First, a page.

The SEO world has been up in arms this morning since Matt Cutts posted a survey asking, “What’s a small website that you think should be ranking higher in Google?”. Just to clarify, this is what Google has to say about this informal survey: “Google would like to hear feedback about small but high-quality websites that could do better in our search results. To be clear, we’re just collecting feedback at this point; for example, don’t expect this survey to affect any site’s ranking.” This has sparked all sorts of discussions including what Google considers to be a “small” website and a “high-quality” website. What do you think?
Rankings – Search engine rankings and high positions obviously have A LOT to do with having a quality website. But we’ve also seen spammy sits rank well, even if it is in the short run. And of course, a website can’t be successful if it’s ranking well and not delivering what is promised. There’s also the issue of ranking well for terms that have very low search volume and/or competition. Ranking well doesn’t exactly mean that your website is a success but it’s pretty close!
Quantity – Some people have the belief that a large website is a better website. The theory is that more content equals a larger net to cast on all the terms you want to rank for. In past years, this isn’t all that it’s cracked up to be, as Google is cracking down on thin content. The lesson here is to focus on quality content. Although it can be deceiving to believe that a big site is more successful. Just because the time and resources doesn’t mean that you should keep building. Rather, take the time to review existing pages to make them even better.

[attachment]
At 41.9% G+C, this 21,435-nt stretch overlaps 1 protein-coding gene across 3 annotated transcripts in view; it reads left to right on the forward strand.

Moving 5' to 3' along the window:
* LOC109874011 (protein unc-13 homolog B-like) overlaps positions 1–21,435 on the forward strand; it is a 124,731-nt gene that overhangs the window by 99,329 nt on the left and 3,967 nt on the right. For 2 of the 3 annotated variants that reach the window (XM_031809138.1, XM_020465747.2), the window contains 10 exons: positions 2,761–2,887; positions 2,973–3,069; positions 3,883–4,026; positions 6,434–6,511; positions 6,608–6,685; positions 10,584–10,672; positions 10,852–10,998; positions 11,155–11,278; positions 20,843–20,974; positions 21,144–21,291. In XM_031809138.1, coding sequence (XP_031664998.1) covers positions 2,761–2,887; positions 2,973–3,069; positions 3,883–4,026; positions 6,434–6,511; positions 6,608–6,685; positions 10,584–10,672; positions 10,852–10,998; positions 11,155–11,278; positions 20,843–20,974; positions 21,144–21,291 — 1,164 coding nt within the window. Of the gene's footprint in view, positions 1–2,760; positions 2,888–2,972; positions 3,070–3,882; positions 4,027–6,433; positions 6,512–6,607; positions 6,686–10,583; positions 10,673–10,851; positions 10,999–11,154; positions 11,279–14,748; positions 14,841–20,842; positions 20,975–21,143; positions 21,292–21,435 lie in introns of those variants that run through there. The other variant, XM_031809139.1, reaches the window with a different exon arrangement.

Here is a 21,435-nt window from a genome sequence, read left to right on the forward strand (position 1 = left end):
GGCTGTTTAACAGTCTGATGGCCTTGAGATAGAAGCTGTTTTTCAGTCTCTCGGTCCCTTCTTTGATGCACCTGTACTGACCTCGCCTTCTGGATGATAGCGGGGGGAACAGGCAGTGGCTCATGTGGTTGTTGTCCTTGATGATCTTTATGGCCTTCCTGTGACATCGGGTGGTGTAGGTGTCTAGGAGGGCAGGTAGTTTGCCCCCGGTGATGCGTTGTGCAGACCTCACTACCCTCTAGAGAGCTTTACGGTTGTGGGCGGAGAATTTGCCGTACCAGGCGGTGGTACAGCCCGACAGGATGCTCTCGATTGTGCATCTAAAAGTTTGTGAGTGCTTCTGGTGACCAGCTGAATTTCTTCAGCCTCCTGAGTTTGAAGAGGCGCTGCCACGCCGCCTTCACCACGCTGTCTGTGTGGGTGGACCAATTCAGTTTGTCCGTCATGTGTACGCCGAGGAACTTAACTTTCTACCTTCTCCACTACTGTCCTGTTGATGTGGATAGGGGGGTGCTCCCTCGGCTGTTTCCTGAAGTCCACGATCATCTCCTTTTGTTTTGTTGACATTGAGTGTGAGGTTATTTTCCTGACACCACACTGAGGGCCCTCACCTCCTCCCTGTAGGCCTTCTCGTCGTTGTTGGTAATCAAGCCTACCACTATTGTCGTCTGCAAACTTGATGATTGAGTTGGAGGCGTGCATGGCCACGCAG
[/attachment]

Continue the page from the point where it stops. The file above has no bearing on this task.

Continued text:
Traffic – More traffic means your quality site is bringing in more potential customers, right? Although this is usually the case, there are different scenarios you have to think about. Your traffic could grow or remain at a steady rate, but what kind of visitors are you bringing in? If your site’s content is too vague and broad, it’s likely to bring in more people who are leaving because they’re not finding what they’re looking for. After you take the time to re-optimize and cut down on thin content and pages, you might find a decline in traffic. Although this can be scary, it can also be a good sign that you’re narrowing in on the types of quality visitors that you’re been after all along!
Conversions – The most transparent way to track website success is in conversions. For e-commerce stores, this is easily seen by profit and number of sales. For service industries, it might be harder to track phone calls from websites and contact forms, emails, newsletter signups downloads etc. Conversions can be the most difficult factor to track even though it’s one of the most important ones in helping you understand and determine your website’s quality.
Other Metrics – Bounce rate, social shares, time on site and more. Take your pick! There are many other viable factors you can track to measure your website’s quality and success. It’s just the matter of choosing which metrics and for what reason. It’s also crucial to be consistent and track them on a regular schedule. What other metrics are you looking for when determining the quality of a website?
Measuring website success and quality can be a difficult game to play. You must understand how your site is performing in tangible terms. But focusing on these metrics and over analyzing can also cause you to lose track of your brand vision and long term goals. It’s all about consistency in tracking and reviewing metrics.